Aporia Magazine
The unspoken deaths of 9/11

The unspoken deaths of 9/11

(Not a conspiracy post.)

Written by Matthew Archer.

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The picture above shows one of the two 9/11 memorial pools. The names of the people who were killed in the 2001 terrorist attacks are inscribed on bronze parapets. Google tells us that 2,977 people were murdered in the attack. Then there are indirect deaths. Those who, for example, died from cancers caused by the toxic fumes many — most notably, firefighters — endured. The 9/11 Memorial Glade (see a picture below) was erected to remember these indirect deaths. Their website states:

On the day of the attacks and throughout the recovery, hundreds of thousands—responders and survivors, workers and residents—were exposed to hazards and toxins in the air at and around the World Trade Center site, resulting in chronic illnesses and the deaths of thousands.

9/11 Memorial Glade | National September 11 Memorial & Museum

But then there are the less obvious indirect deaths. The attacks cost the US about 55 billion dollars in damages, alone. If we added in the costs of the subsequent war on terror, economic impact and the increased cost of homeland security, the figure skyrockets to between 3-6 trillion dollars. Undoubtedly there are innumerable ways to convert this figure into deaths, but perhaps people would consider that method of accounting too crude and too removed from the 9/11 attack.

Instead, let’s focus on a simpler set of indirect deaths. For example, the people who chose to drive instead of fly in the immediate years after 9/11. It’s estimated that there were between 1,500 and 2,100 extra automobile deaths. That is a resounding win for the terrorists: creating enough fear so that people change the way they live. Shouldn’t these deaths be part of a memorial process? Granted we don’t know who precisely all these people were, but we know that they exist.

The road deaths raise another interesting question: why did they occur? After all, for approximately 2,000 excess deaths to occur many more people would have had to choose to drive instead of fly. Whether they were making conscious decisions to switch transport or not, most probably fell prey to what behavioural economists call the Availability Bias.

This bias occurs when we’re trying to work out how much care we should take in avoiding risks, like that of terrorism. As the Nobel Prize winning economist Richard Thaler writes in his book, Nudge:

If people can easily think of relevant examples, they are far more likely to be frightened and concerned than if they cannot. A risk that is familiar, like that associated with terrorism in the aftermath of 9/11, will be seen as more serious than a risk that is less familiar, like that associated with sunbathing or hotter summers. Homicides are more available than suicides, and so people tend to believe, wrongly, that more people die from homicide.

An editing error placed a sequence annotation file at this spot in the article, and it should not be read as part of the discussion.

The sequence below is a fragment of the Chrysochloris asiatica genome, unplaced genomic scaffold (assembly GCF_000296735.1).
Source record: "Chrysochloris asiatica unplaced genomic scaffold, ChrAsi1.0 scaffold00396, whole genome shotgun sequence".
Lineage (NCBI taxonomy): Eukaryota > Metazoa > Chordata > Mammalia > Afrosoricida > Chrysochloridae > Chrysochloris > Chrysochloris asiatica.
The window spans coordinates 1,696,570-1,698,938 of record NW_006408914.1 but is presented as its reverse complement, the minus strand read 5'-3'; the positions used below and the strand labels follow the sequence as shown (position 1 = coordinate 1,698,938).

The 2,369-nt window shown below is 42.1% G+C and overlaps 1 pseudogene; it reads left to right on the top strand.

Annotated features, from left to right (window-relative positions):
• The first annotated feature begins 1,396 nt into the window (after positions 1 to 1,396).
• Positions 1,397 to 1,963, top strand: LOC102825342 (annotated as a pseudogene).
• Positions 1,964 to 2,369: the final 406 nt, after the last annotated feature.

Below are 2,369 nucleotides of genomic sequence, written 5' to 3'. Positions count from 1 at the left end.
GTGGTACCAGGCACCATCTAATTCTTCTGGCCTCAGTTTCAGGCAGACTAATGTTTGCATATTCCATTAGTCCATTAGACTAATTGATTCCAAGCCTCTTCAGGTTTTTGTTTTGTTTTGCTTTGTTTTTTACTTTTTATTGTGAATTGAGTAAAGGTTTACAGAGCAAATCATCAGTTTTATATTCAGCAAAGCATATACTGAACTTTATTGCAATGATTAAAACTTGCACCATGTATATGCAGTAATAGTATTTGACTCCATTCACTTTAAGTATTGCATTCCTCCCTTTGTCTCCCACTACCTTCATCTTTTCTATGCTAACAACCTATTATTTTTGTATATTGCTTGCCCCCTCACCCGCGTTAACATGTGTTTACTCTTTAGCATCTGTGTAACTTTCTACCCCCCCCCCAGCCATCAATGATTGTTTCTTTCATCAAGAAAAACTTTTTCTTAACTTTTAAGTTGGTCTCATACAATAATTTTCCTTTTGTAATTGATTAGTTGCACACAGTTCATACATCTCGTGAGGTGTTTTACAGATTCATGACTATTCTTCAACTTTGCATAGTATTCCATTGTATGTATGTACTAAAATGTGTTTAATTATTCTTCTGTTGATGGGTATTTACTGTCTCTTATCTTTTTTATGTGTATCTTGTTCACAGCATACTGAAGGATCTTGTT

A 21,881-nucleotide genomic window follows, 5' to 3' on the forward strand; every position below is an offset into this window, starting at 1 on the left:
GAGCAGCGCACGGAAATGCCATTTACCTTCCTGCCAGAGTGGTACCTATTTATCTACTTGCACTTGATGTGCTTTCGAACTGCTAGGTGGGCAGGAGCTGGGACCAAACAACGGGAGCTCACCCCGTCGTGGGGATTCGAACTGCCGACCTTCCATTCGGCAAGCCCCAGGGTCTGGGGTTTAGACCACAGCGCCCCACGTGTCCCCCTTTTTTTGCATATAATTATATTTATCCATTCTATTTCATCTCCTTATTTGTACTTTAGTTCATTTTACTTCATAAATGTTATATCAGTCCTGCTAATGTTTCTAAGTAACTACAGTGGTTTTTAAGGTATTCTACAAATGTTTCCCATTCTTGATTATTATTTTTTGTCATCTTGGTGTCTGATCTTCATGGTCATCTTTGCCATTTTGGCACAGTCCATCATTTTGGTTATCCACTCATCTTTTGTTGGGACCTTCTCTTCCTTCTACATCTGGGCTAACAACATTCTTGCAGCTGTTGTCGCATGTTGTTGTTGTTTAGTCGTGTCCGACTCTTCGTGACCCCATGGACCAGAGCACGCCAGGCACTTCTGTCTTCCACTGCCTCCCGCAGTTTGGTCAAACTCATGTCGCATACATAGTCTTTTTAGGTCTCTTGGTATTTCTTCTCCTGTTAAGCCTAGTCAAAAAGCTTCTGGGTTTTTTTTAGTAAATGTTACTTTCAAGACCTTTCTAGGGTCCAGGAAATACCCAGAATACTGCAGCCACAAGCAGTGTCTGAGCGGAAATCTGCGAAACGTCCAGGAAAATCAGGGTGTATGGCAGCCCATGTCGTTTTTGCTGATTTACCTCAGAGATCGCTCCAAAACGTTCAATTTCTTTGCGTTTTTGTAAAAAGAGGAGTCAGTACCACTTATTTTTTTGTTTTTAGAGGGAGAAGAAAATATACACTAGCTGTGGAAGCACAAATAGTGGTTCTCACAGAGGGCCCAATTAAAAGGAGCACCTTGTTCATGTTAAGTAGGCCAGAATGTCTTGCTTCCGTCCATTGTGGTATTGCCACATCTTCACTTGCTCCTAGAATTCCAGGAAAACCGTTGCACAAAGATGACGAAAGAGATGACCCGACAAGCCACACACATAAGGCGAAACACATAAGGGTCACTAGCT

He goes onto note that:

If you have personally experienced a serious earthquake, you’re more likely to believe that an earthquake is likely than if you read about it in a weekly magazine. Thus, vivid and easily imagined causes of death (for example, tornadoes) often receive inflated estimates of probability, and less-vivid causes (for example, asthma attacks) receive low estimates, even if they occur with a far greater frequency (here, by a factor of twenty). Timing counts too: more recent events have a greater impact on our behavior, and on our fears, than earlier ones.

Professor Michael Rothschild applied this bias to governments, arguing that they overstated the risks after 9/11. Rothschild calculated the risk of a traveller who took four flights every month dying as a result of terror attacks. If hijackers managed to destroy one plane a month this frequent traveller had a 1 in 540,000 chance of being killed. At one plane a year, the risk was less than 1 in 6,000,000. In contrast, the risk of being killed in a US car accident in any given year is 1 in 7,000, dying of cancer is 1 in 600 and dying of heart disease 1 in 400.

At a governmental level we should realise that, in the words of Professor Gerd Gigerenzer, “decision-making is defensive”. Politicians would be held responsible if a plane crashed when flying through an ash cloud, even if it were deemed safe to do so. But politicians won’t be blamed if people are killed because they are forced to take their car instead of flying.

And at the individual level, just remember that the next time you’re thinking about risk or changing your behaviour, the number of immediate examples which come to mind probably have no bearing on the statistical reality. Swimming on the beach known for shark attacks is almost always many times safer than driving to the beach in a car.

Matthew Archer is Editor-in-Chief of Aporia.

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